Three new companies will be entering Delaware’s medical marijuana industry as early as this year after state regulators recently issued additional licenses.
Valor Craft Cannabis Company will be based in New Castle, CannTech Research will be based in Dover and Georgetown, and EzyCure LLC will be based in Harrington. Each of the new licensees, chosen from 10 different applicants, has previous experience in the cannabis industry either in Delaware or elsewhere.
The first five years of Delaware’s medical marijuana industry has seen only three players in the market: First State Compassion, a local company with Wilmington and Lewes locations led by retired state trooper Mark Lally; Fresh Cannabis, which has a single Newark location and is operated by New Jersey-based Compassionate Care Research Institute; and the multi-state, publicly traded industry giant Columbia Care, which has locations in Wilmington, Smyrna and Rehoboth Beach.
Valor Craft Cannabis is a six-partner venture that includes former Kahunaville owner David Tuttleman who founded a successful marijuana grow operation in Las Vegas, former Delaware Division of Corporations Director William Freeborn, who lobbied to include research provisions in the state’s marijuana statute in 2015; and James Brobyn, founder of American Fiber, a Wilmington-headquartered cannabis company that owns a vertically integrated operation in Michigan as well as a CBD oil importer and distributor.
Brobyn told Delaware Business Times that the company is currently building a 15,000-square-foot grow facility and processing center in an industrial park near New Castle. They hope to begin selling their product by early 2022, and expect to employ upward of 40 people when fully built out.
Brobyn has experience in retail sales with his company’s chain of Compassionate Care by Design stores in Michigan while Tuttleman’s Matrix NV company has grown and processed marijuana for years. Together, the partners believe they will be able to get their operation up and running efficiently with room for future growth in the First State. That includes potentially selling their product in other dispensaries, something that occurs often in other states but rarely in Delaware where market participation is small.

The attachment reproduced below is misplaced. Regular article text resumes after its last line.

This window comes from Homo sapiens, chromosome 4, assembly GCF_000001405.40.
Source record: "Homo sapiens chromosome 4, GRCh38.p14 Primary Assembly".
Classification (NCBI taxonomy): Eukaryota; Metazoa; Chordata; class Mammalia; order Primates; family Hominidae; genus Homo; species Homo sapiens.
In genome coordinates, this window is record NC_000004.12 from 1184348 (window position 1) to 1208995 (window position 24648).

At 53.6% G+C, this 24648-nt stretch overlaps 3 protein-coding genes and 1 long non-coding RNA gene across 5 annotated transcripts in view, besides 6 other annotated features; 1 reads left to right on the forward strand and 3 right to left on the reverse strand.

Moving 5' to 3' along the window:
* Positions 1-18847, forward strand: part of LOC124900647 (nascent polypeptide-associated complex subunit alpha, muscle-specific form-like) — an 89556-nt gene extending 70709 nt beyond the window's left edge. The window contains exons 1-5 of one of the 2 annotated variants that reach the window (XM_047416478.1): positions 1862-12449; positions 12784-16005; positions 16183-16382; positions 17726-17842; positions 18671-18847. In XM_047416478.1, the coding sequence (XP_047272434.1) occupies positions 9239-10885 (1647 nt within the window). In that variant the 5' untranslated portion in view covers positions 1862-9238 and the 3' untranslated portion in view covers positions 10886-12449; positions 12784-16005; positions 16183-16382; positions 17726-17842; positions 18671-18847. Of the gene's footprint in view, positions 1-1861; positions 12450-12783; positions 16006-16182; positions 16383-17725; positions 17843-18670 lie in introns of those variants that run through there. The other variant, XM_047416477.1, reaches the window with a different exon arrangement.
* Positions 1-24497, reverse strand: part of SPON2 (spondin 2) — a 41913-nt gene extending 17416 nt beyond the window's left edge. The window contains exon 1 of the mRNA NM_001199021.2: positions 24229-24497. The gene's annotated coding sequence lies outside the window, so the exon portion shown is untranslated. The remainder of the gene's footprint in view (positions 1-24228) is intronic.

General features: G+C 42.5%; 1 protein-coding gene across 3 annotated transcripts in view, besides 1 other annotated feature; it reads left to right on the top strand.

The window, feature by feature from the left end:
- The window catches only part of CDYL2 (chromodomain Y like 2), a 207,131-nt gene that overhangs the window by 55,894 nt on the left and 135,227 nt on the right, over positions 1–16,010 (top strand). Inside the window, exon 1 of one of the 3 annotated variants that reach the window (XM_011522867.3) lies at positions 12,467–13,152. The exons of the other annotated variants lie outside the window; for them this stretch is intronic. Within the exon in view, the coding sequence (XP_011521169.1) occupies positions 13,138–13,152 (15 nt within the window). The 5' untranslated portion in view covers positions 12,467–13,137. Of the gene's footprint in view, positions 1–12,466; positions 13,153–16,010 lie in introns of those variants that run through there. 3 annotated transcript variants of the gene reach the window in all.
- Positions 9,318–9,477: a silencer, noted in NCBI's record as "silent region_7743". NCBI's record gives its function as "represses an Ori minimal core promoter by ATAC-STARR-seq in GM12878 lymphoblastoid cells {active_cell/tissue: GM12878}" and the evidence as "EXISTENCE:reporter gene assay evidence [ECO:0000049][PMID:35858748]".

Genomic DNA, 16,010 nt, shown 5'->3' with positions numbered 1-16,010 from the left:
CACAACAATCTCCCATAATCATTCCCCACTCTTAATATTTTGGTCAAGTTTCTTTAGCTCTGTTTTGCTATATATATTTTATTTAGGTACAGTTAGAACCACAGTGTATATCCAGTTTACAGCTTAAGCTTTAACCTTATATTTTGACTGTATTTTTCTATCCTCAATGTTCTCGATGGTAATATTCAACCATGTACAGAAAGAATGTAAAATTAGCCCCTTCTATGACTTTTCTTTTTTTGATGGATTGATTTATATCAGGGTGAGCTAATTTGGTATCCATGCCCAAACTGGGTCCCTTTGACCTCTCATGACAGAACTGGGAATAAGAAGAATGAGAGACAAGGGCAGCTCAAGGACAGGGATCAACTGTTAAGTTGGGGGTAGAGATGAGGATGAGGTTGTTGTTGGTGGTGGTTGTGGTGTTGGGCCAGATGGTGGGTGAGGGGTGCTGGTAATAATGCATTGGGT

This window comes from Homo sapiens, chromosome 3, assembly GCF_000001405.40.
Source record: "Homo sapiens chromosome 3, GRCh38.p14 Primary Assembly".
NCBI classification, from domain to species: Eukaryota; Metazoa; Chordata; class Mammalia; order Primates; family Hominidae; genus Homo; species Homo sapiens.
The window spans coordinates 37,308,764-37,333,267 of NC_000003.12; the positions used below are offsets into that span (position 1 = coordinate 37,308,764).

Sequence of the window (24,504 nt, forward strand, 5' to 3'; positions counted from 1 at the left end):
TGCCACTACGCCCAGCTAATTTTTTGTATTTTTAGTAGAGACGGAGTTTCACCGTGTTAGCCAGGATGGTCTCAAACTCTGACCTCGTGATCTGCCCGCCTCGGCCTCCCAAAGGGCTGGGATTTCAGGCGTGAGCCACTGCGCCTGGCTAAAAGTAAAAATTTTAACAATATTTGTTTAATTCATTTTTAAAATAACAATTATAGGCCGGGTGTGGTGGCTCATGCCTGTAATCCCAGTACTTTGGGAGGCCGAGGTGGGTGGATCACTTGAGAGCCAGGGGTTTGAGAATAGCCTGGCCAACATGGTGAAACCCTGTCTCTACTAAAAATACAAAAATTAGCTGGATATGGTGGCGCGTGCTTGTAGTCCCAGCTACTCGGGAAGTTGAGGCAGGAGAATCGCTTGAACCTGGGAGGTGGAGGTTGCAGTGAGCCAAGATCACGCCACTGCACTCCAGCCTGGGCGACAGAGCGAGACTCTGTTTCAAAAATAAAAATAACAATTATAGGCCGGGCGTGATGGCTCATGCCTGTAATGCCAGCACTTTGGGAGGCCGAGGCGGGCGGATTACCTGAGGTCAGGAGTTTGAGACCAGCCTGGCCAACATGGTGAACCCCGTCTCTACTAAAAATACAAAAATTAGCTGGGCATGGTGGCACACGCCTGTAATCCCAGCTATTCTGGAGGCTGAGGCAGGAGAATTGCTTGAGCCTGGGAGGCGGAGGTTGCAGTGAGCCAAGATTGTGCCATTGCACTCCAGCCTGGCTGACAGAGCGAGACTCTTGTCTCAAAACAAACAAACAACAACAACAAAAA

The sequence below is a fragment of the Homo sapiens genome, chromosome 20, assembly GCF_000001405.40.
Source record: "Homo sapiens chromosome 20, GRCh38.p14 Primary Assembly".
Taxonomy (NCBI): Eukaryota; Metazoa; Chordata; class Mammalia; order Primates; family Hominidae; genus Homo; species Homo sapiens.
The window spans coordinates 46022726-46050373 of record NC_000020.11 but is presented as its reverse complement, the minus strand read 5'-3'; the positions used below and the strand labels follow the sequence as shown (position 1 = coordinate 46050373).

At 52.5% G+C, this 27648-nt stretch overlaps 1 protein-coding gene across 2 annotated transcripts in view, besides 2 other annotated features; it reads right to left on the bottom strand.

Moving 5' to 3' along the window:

“We want to encourage [business-to-business] and wholesale in the state. I think it’d be good for consumers,” Brobyn said. “Frankly, diversity of products will help improve innovation across the whole industry. So, we hope that the other operators will work with us.”
Meanwhile, EzyCure is led by siblings Jennifer Stark and Bill Rohrer, the founders of Ezy Venture, Delaware’s largest hemp-derived processor of the non-narcotic cannabidiol, or CBD. The startup, supported by a $100,000 state grant for emerging businesses in 2019, works with local hemp farmers and cultivates its own fields to process as much as 250 pounds a day to produce wholesale CBD oil.
An oversaturated CBD market after passage of the 2018 federal Farm Bill has led Ezy Venture, like many processors, to be sitting on inventory though, Rohrer said. The partners decided to pursue a medical marijuana license to diversify their operation.
Rohrer, who operates an agronomy lab that supports Delmarva farmers and helped set up the laboratory that conducts the state’s marijuana quality testing, said the team is dedicated to producing a high-quality product that helps Delaware patients.
“CBD was a great foundation to understanding the whole wellness factor of cannabis,” Stark added. “After talking with a lot of patients, hearing their stories about how it’s helped them or their families, we learned a lot about the medicinal benefits of cannabinoids.”
EzyCure has leased a 10,000-square-foot, indoor Sussex County hemp farm to cultivate its first crop of medical marijuana, planting as early as a couple weeks, Rohrer said. Once fully built out, they expect to employ 30 or more people and will open their first dispensary, called The Farm, in the Camden-Felton area. They are eying a second storefront later on in the northern Kent County or southern New Castle County area.
Finally, the third licensee has a growing out-of-state presence. According to state filings, CannTech is led by Raj Mukherji, a New Jersey state assemblyman and lawyer who has been a leading voice and investor in medical marijuana operations.
Last month, CannTech sold its Pennsylvania business to Ayr Strategies, a growing multi-state medical marijuana operator, in a $57 million deal.
Mukherji also has ties to Compassionate Care Research Institute, which operates the Fresh Cannabis store in Newark, although it’s unclear if he still holds a financial stake in the company. Requests for comment to his New Jersey law firm were not returned Tuesday.
According to the state’s Office of Medical Marijuana, CannTech will likely begin sales this fall at locations in Dover and Georgetown.